Rare diseases, by definition, affect fewer than 1 in 2000 persons.

Key points:
  1. Canada is the ONLY country in the developed world WITHOUT a proper Federal Healthcare policy for the rare disease community.
  2. 1 in 12 Canadians (approximately 3 million people) suffer from one of approximately 7 000 rare diseases. These patients have poor access to diagnosis, care and treatment.
  3. More Canadians suffer from rare diseases than HIV/AIDS, Heart Disease, and Cancer combined.
  4. Canada does not have a definition for a rare disease. Rare diseases, by definition, affect fewer than 1 in 2,000 persons.
  5. Most rare diseases are life-threatening or debilitating; about 80% are genetic, and 75% affect infants and children.
  6. Without a Canadian Orphan Drug Policy, pharmaceutical companies have no incentive to research & develop therapies because individual patient populations are so small.
  7. When therapies DO exist, they can face delayed approval by the Federal government. Also, such therapies are so prohibitively expensive that no patient or family could possibly afford them.
  8. It means that even when rare therapies ARE approved by the Healthcare system; it is left to individual provinces to decide whether they will foot the bill – leaving patients prisoners in their own provinces.
  9. No rare disease therapies have been funded in Canada without patient advocacy. A heavy burden on the patient (and their families). Patients battling for funding while living with a debilitating, and often deadly, disease.
  10. Funding rare disease therapies will provide patients better quality of life and in the long term help decrease costs on the Canadian medical system.
  11. In 1984, the United States passed the Orphan Drug Act, resulting in more than 350 effective therapies for unmet needs.  In 2009, the European Council, based on the principle that those with rare diseases have the same right to care as those with more common ones, recommended all member states establish national plans for rare disorders, with a target of 2013.
  12. What is needed in a National Plan:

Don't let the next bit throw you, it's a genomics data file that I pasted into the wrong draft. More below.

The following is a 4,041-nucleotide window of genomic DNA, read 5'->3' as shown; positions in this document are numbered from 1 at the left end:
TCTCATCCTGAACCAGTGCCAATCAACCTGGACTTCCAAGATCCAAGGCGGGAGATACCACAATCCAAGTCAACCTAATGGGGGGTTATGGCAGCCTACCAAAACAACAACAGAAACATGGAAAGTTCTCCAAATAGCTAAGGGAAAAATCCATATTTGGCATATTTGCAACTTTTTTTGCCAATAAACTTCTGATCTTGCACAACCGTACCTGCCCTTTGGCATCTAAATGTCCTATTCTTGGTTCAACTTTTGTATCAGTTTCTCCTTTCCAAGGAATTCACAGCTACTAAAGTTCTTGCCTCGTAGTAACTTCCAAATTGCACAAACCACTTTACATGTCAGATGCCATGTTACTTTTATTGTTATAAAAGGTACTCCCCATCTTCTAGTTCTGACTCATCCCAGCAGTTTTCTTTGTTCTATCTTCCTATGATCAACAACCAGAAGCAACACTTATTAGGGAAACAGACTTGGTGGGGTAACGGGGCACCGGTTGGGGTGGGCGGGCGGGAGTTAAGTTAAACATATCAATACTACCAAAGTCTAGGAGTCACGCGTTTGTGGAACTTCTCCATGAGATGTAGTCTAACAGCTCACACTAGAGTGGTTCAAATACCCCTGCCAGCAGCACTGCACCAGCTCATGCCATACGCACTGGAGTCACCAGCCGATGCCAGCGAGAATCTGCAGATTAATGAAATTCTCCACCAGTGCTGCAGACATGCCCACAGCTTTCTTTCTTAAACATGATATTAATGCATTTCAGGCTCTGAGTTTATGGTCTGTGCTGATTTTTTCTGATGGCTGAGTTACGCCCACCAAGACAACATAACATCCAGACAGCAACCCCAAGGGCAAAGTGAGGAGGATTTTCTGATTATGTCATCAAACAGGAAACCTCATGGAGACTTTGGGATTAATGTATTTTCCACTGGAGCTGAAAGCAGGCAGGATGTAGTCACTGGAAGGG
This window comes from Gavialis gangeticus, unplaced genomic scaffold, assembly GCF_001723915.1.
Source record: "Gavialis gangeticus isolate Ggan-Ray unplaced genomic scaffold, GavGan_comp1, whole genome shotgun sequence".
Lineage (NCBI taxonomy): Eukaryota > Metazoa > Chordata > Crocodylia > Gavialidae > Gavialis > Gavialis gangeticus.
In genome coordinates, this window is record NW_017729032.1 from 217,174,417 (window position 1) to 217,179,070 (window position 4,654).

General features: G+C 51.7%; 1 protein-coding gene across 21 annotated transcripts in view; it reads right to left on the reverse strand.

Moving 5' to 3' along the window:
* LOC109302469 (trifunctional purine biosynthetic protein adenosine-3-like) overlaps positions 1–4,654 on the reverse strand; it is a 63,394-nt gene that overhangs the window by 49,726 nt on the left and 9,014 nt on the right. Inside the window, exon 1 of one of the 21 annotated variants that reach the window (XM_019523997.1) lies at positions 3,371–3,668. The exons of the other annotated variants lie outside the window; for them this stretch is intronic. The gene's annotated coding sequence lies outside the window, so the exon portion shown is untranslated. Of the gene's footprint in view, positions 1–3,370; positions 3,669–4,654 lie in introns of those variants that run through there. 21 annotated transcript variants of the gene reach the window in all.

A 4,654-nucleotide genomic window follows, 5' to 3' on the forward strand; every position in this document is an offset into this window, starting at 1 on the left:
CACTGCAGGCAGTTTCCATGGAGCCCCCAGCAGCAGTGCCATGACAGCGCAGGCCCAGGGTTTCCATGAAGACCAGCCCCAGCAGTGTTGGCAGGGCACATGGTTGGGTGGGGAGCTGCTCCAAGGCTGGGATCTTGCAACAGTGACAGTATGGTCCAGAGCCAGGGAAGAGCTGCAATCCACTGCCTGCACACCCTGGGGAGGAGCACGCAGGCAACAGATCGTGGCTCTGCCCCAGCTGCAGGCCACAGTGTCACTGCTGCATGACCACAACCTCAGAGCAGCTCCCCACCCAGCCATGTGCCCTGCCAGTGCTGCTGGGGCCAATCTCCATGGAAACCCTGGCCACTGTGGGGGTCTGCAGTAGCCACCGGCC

• Canada to adopt a rare disease definition. Rare diseases, by definition, affect fewer than 1 in 2,000 persons.
    • A national commitment to fund current rare disease therapies & treatments.
    • A revamped process for the approval of these rare disease therapies & treatments
    • Support research for other individual rare disease therapies & treatment
What does not having a proper Canadian Rare Disease Plan mean for 1 in 12 Canadians?
  • Pharmaceutical companies have no incentive to develop therapies because individual patient populations are so small.
  • It means that even when therapies DO exist, they can face delayed approval by the Federal government. Also, such therapies are so prohibitively expensive that no patient or family could possibly afford them.
  • It means that even when rare therapies ARE approved by the Healthcare system; it is left to individual provinces to decide whether they will foot the bill – leaving patients prisoners in their own provinces.
What is needed is a National Healthcare Plan that encourages:
  • New Drug Discovery for individual rare diseases
  • A revamped process for the approval of these therapies
  • A national commitment to fund their costs for individual families

It is vital we continue to raise awareness of this important issue in Canada (and worldwide) with both policymakers and the general population. We further ask that our government continue to explore ways to support this not so rare segment of the Canadian population as it seeks equality in the eyes of our healthcare system.


book

Learn more at the Canadian Organization for Rare Disorders.

Simon’s book, ‘Rare Diseases in the Age of Health 2.0’ is available for purchase.
All book proceeds go to support the iBellieve Foundation.